A 2010 Supreme Court ruling that lawyers fail their immigrant clients by not advising them of the deportation consequences that come with pleading guilty to certain crimes does not apply retroactively, the court ruled Wednesday.
By a 7 to 2 vote, the court closed the door to Chicagoan Roselva Chaidez and thousands of others who, before the court’s 2010 ruling in Padilla v. Kentucky , pleaded guilty to crimes only to learn later that the decision made them eligible for removal from the country.
The Chaidez decision was one of several criminal proceeding rulings issued Wednesday in which the sometimes fractured court was generally in agreement. In the Chaidez case, it was President Obama’s choices for the court who were divided.
Justice Elena Kagan wrote the decision for the majority; Justice Sonia Sotomayor wrote the dissent and was joined by Justice Ruth Bader Ginsburg.
Chaidez is from Mexico and has been a lawful permanent resident of the United States since 1977. She pleaded guilty to being part of a scheme to defraud an automobile insurance company in 2004 and was ordered to pay restitution and serve four years of probation.
But she learned later that her plea subjected her to automatic deportation, which she said her attorney never told her. She sought to overturn her conviction on grounds of ineffective assistance of counsel.
While her petition was pending, the Supreme Court decided Padilla, which, as Kagan noted, “vindicated Chaidez’s view of the Sixth Amendment: We held that criminal defense attorneys must inform non-citizen clients of the risks of deportation arising from guilty pleas.”
But the government argued that was of no use to Chaidez. Under Supreme Court precedent, government lawyers argued, the court’s decision in Padilla was a “new rule” and thus does not apply in cases in which convictions are already final.
Lower courts have disagreed on the issue, but Kagan said the government’s view was correct.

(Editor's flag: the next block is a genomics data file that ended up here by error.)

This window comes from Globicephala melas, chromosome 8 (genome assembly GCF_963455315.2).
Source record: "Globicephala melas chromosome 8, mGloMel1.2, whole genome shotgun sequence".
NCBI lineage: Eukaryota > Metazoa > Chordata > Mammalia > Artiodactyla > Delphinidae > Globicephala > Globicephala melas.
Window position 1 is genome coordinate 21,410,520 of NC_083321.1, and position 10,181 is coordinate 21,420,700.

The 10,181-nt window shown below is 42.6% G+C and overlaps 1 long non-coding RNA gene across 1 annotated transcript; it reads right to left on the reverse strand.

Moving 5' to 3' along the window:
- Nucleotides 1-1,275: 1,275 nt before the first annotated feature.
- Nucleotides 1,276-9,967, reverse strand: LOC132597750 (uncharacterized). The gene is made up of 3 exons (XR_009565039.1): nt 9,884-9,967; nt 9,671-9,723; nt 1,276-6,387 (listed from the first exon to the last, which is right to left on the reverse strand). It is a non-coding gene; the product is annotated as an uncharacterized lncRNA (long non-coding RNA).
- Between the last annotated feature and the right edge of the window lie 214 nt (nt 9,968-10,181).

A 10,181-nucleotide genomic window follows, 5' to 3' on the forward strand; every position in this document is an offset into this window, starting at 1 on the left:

The court’s 1989 decision in Teague v. Lane “makes the retroactivity of our criminal procedure decisions turn on whether they are novel,” Kagan wrote.
The Padilla decision was just that, she said. “When we decided Padilla, we answered a question about the Sixth Amendment’s reach that we had left open, in a way that altered the law of most jurisdictions — and our reasoning reflected that we were doing as much.”
In dissent, Sotomayor said Padilla was not the drastic change in the law that the majority suggested. For years before, she said, lawyers had known that they should advise clients of the collateral deportation consequences of pleading guilty to a crime.
“The only difference from prior law was that the underlying professional norms had changed such that counsel’s failure to give this advice now amounted to constitutionally deficient performance,” Sotomayor wrote.
The case is Chaidez v. U.S.
In another criminal-procedure decision, the court ruled that a judge’s mistake that freed a defendant does not give the state a second chance to prosecute the individual.
In an 8 to 1 ruling authored by Sotomayor, the court said “a mistaken acquittal is an acquittal nonetheless,” and that retrying Lamar Evans on arson charges would violate the double-jeopardy clause of the Constitution.
There was no disagreement that the judge in Evans’s arson trial made a mistake. The judge acquitted Evans mid-trial after his attorneys argued that the prosecution had not proved an essential element of the charge. “It turns out that the unproven ‘element’ was not actually a required element at all,” Sotomayor wrote.
The Michigan Supreme Court said the judge’s error “does not constitute an acquittal for the purposes of double jeopardy” and said prosecutors could retry Evans. Other courts have split on the issue of mistaken acquittals.
But Sotomayor said that the acquittal, “however erroneous it was, precludes reprosecution on this charge.”
Justice Samuel A. Alito Jr. was the lone dissenter in the case.
The case is Evans v. Michigan.